TPP and India: Lessons for Future Gains


Content from the Brookings Institution India Center is now archived. After seven years of an impactful partnership, as of September 11, 2020, Brookings India is now the Centre for Social and Economic Progress, an independent public policy institution based in India.

Until 2015, the Trans Pacific Partnership (TPP) was seen as a game-changer in the evolving international trade regulatory regime. It was evident, as expressed by India’s Foreign Trade Policy 2015-2020, that it would not be possible for the country to accept the emerging agreement. The future of TPP is now uncertain, with the US, the largest economy in the TPP, withdrawing from the agreement. This is of some relief to India because the TPP would have eroded India’s access to certain key international markets. The present situation, however, gives more than just relief: it creates several important opportunities for India. The text of the TPP agreement provides a template for potentially helping India with its domestic policy reform, its regional or multilateral collaborative initiatives (e.g. for regulatory coherence), and even with some ideas to mitigate the concerns arising in trade negotiations at the regional or WTO level.

Of particular interest could be, for instance, the good governance principles agreed under TPP, i.e. transparency of procedures and regulations, timely decision, processes to facilitate transactions, standards of review, and support to improve institutional capabilities. The TPP also establishes collaborative and consultative mechanisms amongst different countries, and identifies policies that are used to improve cost-effectiveness and efficiency of domestic production and trade. For regulatory regimes, the template includes provisions relating to the regime in general, as well as for certain specific product areas. Further, in view of the rapid evolution of international trade conditions, it would also be worthwhile to consider both the platform for discussion established by TPP, as well as the specific areas and mechanisms identified for its Committees to address emerging concerns and new issues.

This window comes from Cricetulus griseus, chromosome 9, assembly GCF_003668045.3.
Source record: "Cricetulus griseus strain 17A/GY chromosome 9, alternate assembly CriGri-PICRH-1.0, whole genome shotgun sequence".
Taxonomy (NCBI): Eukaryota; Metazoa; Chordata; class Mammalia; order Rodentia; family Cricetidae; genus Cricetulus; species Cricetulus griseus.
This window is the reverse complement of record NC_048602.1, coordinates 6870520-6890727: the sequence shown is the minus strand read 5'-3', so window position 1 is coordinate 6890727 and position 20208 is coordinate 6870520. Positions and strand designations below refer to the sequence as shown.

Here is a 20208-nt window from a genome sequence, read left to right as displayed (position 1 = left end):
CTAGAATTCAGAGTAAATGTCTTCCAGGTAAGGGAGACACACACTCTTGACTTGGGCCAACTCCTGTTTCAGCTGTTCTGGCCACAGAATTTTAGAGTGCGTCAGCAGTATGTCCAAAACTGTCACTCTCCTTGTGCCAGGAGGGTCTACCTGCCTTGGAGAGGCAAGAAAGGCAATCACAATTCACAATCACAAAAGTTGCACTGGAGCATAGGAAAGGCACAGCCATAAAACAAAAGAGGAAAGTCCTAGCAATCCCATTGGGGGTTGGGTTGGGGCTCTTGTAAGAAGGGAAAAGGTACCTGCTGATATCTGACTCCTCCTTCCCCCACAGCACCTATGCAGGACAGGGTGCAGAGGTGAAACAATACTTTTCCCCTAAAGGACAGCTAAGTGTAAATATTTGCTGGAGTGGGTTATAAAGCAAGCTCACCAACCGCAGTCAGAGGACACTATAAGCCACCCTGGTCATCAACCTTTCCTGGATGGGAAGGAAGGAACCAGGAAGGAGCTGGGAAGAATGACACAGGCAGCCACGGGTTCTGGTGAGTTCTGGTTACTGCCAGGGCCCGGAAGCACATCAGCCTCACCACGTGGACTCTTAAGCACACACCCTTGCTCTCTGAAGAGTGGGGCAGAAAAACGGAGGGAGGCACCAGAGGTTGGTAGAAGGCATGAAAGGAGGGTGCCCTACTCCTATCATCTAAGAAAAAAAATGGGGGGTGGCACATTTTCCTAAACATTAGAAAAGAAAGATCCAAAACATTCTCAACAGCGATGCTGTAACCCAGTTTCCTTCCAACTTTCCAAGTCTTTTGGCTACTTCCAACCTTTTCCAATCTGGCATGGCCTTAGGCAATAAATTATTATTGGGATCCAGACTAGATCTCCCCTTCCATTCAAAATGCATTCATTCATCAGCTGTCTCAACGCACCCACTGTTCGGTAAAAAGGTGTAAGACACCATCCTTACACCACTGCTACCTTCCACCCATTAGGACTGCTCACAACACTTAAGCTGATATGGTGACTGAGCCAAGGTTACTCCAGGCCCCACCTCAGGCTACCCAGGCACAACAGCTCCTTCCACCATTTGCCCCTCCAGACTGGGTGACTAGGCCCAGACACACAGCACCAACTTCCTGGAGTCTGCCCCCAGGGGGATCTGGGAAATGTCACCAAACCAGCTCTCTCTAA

India’s concern with trade negotiations is largely with respect to tariff negotiations. In the case of TPP, the large tariff decline agreed under the negotiations would be impossible for India to accept. In this context, it is interesting that the TPP agreement also provides examples of a number of flexibilities to protect domestic industries if required, subject to specified conditions. Further, the extent of flexibility could be augmented by considering the various types of solutions agreed under TPP, ranging from soft disciplines (such as guidelines or best-effort agreement), to much more legally binding disciplines underlying the large tariff reduction by member counties. These possibilities could be examined to provide possible models or starting point for seeking flexibilities that may lead to mutually acceptable solutions in trade negotiations for areas which otherwise would be a serious concern for India.